As always, there is a danger of the authorities fighting the last war. There is no immediate prospect of another run on a bank. The current difficulties are those of a range of banks strapped for enough capital and cash, and a new aversion to risk as banks reveal losses on some of the paper they hold in the securitised and syndicated loans area. A sensible supervisor would be asking how can the regulatory burden be eased prudently at a time when banks have to recapitalise themselves. There is a danger that further capital adequacy and regulatory tightening, coupled with demands for up front levies for a compensation fund, will make it even more difficult to get the banks and the markets bank to balanced conditions, allowing a reasonable amount of credit to be advanced at sensible prices.

I will respond in more detail to the many individual consultation questions in the government document when I have had more time to consider all the detailed queries.


  1. Tony Makara
    January 31, 2008

    I can’t see the BOE doing anything other than shadowing the ECB driven by the fear of too great a differential between Sterling and the Euro. The more Sterling falls against the Euro the more high streets prices, particularly foodstuffs, are going to rocket. These are the prices that Joe Public will notice as he gets his weekly shopping in at the local supermarket. With inflation in the Eurozone up yet again the ECB will not cut rates and the MPC will be under political pressure not to follow.

  2. mikestallard
    January 31, 2008

    Thank you for this succinct summary. You are leaving Europe out of the equation, though, aren’t you? (FSA/ anti monopoly laws under a strict commissioner).

    Mr Brown has so arranged things that he can have his own way in everything. This, actually, means that he is totally out of touch and also that he cannot take sensible advice from anyone either.
    All dictatorships have this problem: things are not discussed properly and decisions are therefore wrong. Or the dictator dithers.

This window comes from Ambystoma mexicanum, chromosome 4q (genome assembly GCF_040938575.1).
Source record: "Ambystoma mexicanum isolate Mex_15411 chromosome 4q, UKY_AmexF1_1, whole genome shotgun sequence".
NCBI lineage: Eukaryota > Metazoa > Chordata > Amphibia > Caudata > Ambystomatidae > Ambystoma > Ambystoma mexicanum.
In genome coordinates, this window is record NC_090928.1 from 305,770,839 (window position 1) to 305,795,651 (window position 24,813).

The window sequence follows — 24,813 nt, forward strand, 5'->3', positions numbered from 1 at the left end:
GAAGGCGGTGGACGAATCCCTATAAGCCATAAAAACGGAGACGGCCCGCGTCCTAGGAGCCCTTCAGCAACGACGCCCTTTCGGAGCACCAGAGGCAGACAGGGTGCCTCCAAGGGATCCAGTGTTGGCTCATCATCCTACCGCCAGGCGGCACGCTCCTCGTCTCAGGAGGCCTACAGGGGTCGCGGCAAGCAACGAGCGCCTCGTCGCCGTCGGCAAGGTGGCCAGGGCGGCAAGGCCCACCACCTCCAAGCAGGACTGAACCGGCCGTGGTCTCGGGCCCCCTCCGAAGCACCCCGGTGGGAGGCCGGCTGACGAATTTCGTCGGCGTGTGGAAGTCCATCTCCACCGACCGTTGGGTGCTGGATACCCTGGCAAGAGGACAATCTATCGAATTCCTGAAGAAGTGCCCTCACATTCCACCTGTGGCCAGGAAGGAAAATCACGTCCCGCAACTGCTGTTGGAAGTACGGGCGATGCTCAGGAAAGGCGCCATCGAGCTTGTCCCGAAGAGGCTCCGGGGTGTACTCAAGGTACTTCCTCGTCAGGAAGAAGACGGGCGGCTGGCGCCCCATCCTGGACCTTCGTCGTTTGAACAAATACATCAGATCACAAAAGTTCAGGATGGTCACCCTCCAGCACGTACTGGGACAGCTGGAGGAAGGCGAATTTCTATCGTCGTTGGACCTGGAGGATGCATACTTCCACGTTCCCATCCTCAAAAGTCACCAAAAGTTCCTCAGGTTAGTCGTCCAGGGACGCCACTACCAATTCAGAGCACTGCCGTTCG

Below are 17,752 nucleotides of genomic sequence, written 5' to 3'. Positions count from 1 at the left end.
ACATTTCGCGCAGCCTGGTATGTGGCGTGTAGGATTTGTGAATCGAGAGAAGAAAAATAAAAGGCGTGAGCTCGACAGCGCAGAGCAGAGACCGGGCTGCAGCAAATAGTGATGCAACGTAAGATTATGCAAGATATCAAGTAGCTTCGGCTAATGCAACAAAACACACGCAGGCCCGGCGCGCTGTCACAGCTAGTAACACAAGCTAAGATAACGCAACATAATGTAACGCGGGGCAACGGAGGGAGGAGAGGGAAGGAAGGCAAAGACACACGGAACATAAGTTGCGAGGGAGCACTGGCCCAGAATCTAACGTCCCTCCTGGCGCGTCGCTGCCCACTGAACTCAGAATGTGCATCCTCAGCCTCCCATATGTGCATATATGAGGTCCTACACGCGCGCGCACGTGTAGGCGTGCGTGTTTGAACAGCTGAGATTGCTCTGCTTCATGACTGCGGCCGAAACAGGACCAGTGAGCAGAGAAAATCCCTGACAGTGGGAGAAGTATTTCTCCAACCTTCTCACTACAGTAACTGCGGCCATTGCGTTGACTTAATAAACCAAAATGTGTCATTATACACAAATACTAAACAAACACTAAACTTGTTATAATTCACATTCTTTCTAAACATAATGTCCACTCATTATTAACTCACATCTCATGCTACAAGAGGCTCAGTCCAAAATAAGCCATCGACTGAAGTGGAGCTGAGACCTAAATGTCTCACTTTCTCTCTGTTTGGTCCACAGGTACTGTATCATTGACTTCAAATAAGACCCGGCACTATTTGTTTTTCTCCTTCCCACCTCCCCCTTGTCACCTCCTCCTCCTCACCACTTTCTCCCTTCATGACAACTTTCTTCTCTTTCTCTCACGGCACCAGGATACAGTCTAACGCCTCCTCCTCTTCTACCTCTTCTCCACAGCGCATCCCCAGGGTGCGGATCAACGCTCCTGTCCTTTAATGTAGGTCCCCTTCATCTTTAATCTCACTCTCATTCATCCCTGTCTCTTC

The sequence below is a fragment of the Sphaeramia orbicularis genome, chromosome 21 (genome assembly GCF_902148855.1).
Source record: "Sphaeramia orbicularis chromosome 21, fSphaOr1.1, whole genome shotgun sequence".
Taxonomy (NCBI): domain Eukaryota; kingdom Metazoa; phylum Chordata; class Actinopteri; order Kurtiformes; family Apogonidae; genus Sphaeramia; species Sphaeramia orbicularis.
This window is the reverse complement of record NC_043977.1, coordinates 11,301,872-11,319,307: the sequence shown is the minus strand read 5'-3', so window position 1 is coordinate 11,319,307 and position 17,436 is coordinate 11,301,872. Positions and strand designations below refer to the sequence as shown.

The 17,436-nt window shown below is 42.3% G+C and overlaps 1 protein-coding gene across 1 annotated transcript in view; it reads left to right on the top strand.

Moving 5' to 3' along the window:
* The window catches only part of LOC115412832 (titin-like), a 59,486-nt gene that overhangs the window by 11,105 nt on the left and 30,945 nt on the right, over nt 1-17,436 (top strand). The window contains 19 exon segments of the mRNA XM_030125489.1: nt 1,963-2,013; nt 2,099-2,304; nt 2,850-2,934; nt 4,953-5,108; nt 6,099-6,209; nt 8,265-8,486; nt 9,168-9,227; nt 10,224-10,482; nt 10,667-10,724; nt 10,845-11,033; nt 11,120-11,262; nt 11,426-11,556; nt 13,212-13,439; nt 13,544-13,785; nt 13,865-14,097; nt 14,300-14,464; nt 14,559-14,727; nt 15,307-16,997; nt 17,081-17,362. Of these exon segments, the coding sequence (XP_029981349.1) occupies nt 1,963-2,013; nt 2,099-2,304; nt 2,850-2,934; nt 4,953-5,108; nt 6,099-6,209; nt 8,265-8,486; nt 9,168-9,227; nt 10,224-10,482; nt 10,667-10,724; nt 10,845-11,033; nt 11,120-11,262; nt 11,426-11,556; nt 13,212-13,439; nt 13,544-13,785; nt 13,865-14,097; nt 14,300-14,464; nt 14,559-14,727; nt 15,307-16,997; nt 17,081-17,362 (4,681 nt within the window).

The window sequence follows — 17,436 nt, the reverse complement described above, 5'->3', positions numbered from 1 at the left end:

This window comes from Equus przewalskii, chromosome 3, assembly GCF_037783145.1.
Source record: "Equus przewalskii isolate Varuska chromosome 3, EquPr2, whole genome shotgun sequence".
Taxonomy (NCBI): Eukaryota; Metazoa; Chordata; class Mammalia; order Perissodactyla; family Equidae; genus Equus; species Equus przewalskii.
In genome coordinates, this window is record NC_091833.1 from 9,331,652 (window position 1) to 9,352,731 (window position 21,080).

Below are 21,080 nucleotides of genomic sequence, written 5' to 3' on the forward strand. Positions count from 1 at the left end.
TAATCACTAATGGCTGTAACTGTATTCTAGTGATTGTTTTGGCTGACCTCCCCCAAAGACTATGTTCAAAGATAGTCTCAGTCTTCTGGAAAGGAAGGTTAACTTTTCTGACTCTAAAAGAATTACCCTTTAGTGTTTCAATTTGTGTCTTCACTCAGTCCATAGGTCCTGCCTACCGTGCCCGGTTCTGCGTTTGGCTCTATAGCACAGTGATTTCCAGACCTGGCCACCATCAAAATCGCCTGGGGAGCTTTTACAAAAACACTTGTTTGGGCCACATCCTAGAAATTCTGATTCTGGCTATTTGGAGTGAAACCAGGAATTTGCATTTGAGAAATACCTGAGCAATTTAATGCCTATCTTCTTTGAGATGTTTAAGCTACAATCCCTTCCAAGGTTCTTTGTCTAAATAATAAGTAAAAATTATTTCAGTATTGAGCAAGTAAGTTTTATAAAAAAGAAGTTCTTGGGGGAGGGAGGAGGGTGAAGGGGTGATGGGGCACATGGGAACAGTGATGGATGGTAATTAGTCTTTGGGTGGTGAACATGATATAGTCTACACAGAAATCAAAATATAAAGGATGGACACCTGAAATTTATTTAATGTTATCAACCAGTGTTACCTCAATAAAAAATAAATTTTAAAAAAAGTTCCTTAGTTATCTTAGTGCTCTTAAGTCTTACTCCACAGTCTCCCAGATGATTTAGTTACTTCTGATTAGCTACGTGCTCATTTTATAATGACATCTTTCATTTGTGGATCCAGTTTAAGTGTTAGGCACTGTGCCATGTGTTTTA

May I remind you that taxation is running at well over 40%, the national debt is rising fast and (Telegraph today) 1 million people face eviction when their mortgages fall through.

    It’s serious all right!

    On the BBC the other night, the economics editor let it slip that “taxation last year wasn’t as much as the government thought it would be.” Does this mean that the system is now so chaotic and the Treasury so shambolic that taxes are not being collected and that a lot of people are evading them?

  3. David Hathering
    February 17, 2008

    What an absolute shambles – the Banks control our economy which we are told is on the verge of recession.
    If we do enter recession in england, it will be because the banks did not want to eat into their extortionate profits – no other reason at all.

    The banks should be abolished as feudalism can no longer be tolerated especially when it is thinly disguised as capitalism.

    The government is a complete kakistocracy, and what is worse; there are no real alternatives!
    The real issues are swathed in complicated explanations expertly delivered by politicians who apart apart from convulsive rhetoric have no place in our society – a true definition for the word vestigial.